Think back on your experiences of the teaching and learning of mathematics — were there aspects of it that were oppressive and/or discriminating for you or other students?
As Leroy Little Bear states in the reading, “Singularity manifests itself in the thinking processes of Western Europeans in concepts such as one true god, one true answer, and one right way.” This was prevalent in my learning of mathematics throughout grade school. Math is a subject, I was taught, that has one correct answer and one correct way of getting that answer. The problem with this, as Little Bear mentions, is that “it is these assumptions that make it hard for a person to appreciate an alternative way of thinking and behaving.” Therefore, the Western approach to mathematics having one solution would have been oppressive and discriminating for my classmates who adopted and practiced other ways of knowing, especially Indigenous ways of learning and seeing the world. Further, in his TED talk, Eddie Woo makes the comparison of someone saying they are “just not a math person” to the ridiculous statement “I guess I’m just not a seeing kind of person.” When we compare the two statements, it is clear that the philosophy that some people are just not cut out to do math can be damaging to students who struggle with mathematics. This was relevant in my schooling, as some of my teachers adopted this philosophy which discouraged kids from pursuing higher education in mathematics.
2. After reading Poirier’s article: Teaching mathematics and the Inuit Community, identify at least three ways in which Inuit mathematics challenge Eurocentric ideas about the purposes of mathematics and the way we learn it.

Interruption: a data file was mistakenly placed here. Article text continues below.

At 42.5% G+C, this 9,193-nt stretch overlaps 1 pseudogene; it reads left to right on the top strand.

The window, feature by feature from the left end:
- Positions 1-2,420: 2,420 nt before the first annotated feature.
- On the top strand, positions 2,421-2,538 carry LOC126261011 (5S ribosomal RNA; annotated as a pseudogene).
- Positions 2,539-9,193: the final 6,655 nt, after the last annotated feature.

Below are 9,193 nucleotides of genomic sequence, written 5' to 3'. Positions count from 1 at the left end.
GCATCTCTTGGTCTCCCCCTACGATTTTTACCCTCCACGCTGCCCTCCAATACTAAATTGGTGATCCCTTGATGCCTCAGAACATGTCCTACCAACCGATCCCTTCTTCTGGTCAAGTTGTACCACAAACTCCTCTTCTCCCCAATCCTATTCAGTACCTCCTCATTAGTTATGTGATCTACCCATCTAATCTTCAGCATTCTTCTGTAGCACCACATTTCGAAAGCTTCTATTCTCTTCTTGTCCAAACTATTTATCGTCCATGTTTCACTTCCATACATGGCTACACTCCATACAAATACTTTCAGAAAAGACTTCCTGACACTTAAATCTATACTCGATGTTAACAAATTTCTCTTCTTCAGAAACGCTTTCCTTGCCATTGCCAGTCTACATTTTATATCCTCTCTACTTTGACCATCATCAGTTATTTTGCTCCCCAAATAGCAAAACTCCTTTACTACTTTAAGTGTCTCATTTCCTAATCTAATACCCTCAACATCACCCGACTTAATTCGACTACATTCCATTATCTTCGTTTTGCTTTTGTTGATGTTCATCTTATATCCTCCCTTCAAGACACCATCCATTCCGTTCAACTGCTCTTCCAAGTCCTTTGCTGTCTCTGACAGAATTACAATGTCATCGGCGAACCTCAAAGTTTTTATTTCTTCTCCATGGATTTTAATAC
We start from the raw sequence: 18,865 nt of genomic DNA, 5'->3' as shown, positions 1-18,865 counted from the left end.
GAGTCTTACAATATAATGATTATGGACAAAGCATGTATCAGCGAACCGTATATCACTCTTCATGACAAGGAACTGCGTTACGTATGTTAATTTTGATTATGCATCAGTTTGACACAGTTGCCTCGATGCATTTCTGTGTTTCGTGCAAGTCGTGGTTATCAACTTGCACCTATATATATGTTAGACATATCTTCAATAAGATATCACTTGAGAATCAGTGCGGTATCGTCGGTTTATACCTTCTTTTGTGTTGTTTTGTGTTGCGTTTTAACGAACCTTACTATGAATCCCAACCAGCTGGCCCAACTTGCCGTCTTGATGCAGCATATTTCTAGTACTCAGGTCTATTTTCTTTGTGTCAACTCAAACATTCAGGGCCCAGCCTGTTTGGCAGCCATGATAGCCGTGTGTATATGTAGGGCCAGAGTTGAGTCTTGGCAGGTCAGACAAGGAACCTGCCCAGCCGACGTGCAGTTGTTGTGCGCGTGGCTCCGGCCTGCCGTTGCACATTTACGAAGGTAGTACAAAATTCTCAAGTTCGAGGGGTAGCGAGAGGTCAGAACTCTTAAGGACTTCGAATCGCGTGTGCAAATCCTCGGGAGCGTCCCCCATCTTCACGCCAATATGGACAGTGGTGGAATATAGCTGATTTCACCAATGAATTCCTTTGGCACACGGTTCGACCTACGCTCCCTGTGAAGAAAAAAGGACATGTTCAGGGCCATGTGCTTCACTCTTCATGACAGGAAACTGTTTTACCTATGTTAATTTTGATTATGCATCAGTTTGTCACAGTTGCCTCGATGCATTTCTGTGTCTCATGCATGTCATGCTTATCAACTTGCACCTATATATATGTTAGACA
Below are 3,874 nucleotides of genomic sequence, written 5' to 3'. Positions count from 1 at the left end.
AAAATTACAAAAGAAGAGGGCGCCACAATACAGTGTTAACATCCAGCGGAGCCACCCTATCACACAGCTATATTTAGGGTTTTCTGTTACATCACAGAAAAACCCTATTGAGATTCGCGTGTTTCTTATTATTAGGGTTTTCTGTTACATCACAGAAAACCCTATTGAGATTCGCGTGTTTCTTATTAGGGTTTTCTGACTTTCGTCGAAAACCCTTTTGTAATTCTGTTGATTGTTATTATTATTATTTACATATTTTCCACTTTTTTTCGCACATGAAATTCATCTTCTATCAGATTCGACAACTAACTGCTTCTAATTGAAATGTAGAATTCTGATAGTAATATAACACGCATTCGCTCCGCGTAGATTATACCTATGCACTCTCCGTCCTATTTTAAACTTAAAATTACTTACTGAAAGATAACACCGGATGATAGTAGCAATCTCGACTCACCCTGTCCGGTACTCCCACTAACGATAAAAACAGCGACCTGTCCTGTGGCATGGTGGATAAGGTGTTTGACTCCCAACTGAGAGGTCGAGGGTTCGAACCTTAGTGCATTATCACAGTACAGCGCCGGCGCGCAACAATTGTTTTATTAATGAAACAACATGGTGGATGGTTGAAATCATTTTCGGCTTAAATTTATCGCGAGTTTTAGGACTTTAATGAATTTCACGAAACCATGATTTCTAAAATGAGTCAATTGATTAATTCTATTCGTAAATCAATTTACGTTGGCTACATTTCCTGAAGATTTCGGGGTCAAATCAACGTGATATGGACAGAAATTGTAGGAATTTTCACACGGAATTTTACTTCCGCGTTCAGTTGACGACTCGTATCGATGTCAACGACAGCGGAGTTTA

After reading Poirier’s article, it is clear that Inuit ways of teaching and learning challenge Eurocentric ideas about the teaching methods of mathematics. For instance, Inuit teaching strategies do not include pen to pencil work and instead, focus on “observing an elder or listening to enigmas. These enigmas can be clues for problem solving in mathematics.” This concept of learning about problem-solving through experiential learning is especially intriguing because it illustrates mathematics through real-world applications. Further, Inuit ways of thinking about spatial relations challenge the Euro-centric understanding of measuring distance because, again, the Inuit perspective is developed from life experiences. For instance, “Space in the North is an ever-changing space, changing with the season, the time of day, the temperature, and so on.” Additionally, calendars (especially days in a month) are heavily included in Western mathematics. However, Inuit mathematics have a different understanding of the length of calendar months: “How long one month is depends on how long it takes for a natural event to take place.” Therefore, a concept that is correct in an Inuit understanding of mathematics would be incorrect on a mathematics test because of the Western or “Southern” understanding of the calendar. Thus, Inuit perspectives on mathematics propose a way of learning about math through real-life applications which makes math more meaningful to students. Further, this raises challenges for Inuit students who are forced to learn math from a “southern” perspective later in their lives.